• Moggy

    I loooove my slow cookers. Yes, cookerS, I have 3 different sizes/styles.

    In fact, I put in a pot roast this morning before I left for work. I clean and chop all the veggies the night before and put them in a ziploc. Then in the morning I just sear the meat and put it in the cooker with several cans of tomatoes, fresh baby carrots, mushrooms, green peppers and onions. Throw in a couple of bay leaves and a couple of packets of no sodium beef bouillon. It makes an awesome dinner, we like ours over brown rice (instead of including potatoes).

    I can’t wait to walk in my door after work and smell a wonderful home cooked meal all ready to eat!

  • Peter Sweeney

    I agree with using a slow cooker they work great but I also know that with artificially prepared market produce such as
    vegetables, fruits, and meat, the individual ingesting
    them are subject to all the pesticides and artificial
    drug enhancers that were used. Some of these harmful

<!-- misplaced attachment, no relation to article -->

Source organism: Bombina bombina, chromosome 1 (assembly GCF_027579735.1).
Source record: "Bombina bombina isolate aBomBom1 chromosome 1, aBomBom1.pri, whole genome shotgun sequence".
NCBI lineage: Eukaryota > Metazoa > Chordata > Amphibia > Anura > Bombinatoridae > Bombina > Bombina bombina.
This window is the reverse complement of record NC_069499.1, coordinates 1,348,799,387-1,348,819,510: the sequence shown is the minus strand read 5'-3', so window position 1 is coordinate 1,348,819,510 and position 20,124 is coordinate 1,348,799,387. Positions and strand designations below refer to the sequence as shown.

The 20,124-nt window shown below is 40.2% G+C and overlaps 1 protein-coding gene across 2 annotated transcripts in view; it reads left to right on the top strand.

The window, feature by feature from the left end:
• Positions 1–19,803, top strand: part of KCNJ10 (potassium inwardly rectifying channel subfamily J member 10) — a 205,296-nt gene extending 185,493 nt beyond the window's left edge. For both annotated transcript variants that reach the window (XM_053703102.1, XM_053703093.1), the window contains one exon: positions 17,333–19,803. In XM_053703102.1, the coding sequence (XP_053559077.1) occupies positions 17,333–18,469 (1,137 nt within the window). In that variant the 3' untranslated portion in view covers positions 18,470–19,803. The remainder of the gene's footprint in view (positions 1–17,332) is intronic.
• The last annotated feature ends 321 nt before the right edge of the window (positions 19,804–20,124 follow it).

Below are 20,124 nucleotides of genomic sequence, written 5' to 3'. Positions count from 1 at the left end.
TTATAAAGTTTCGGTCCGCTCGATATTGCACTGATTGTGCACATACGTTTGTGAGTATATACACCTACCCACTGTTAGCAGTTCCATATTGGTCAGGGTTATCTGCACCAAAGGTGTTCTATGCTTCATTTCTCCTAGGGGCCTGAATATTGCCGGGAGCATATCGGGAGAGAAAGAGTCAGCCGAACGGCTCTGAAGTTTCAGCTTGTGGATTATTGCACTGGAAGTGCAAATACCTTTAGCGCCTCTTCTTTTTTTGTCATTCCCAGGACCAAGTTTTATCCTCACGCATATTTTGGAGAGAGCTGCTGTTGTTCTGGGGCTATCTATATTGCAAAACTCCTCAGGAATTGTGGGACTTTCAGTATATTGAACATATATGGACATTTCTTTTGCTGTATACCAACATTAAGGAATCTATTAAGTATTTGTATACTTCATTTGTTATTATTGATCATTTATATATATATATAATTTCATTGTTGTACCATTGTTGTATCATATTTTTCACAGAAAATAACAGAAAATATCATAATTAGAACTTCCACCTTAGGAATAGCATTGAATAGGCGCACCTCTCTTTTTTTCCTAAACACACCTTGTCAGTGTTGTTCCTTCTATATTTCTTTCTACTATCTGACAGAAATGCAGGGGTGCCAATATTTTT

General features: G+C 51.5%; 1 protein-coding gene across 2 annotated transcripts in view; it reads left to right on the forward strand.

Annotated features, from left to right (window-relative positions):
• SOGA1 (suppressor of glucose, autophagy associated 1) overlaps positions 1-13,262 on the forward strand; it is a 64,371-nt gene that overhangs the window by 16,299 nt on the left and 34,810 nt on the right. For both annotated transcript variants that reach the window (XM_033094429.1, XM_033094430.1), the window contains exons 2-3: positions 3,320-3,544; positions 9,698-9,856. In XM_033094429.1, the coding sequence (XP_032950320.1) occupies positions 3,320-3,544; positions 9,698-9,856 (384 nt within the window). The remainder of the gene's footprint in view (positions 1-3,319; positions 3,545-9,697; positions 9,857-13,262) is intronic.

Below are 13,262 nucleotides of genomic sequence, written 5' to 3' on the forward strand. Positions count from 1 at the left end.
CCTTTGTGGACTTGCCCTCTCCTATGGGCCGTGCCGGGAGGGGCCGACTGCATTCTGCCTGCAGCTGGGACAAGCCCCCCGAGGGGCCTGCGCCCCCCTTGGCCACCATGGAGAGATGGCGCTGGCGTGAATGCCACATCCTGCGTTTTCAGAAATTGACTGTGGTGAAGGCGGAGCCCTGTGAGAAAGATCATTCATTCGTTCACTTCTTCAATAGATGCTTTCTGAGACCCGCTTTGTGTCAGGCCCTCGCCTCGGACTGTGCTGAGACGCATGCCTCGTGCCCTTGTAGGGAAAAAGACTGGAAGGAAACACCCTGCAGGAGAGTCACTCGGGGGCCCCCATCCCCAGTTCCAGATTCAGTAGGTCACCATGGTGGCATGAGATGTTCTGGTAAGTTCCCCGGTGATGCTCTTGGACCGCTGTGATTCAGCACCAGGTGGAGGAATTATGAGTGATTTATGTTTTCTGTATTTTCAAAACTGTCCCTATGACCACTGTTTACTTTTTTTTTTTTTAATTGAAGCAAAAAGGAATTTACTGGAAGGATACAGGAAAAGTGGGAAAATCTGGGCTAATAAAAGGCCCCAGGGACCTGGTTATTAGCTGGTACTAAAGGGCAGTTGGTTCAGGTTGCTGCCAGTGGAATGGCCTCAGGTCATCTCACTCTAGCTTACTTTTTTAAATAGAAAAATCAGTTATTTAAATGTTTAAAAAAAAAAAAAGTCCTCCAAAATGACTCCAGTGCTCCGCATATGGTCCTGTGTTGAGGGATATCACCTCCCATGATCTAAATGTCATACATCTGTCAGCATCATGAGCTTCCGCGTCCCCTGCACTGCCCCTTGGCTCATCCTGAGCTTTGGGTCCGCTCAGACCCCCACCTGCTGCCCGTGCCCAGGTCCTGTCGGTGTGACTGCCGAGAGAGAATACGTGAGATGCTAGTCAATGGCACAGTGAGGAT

chemicals embed in the produce and may not be properly
    cleansed until cooking.

    Organically prepared meat and produce are grown
    without the chemicals, pesticides and the like which
    would have been created to kill pests thereby reducing
    the risk of unwanted illness. Common illnesses that
    occur with chemicals accidentally ingested are related
    to the gastrointestinal tract.

  • Hawk

    I agree with Peter, the choice of ingredients is king. If at all possible always go with the ingredients which have seen the least amount of tampering with. You are almost certain to end up with a meal which both tastes better and is better for you.

  • robyn

    I love my slow cooker,I love being able to throw it all in in the morning and come home and dinner is done.It leaves me more time to play with my kids.And I make better choices and healthier,rather than coming home and just throwing something together quickly.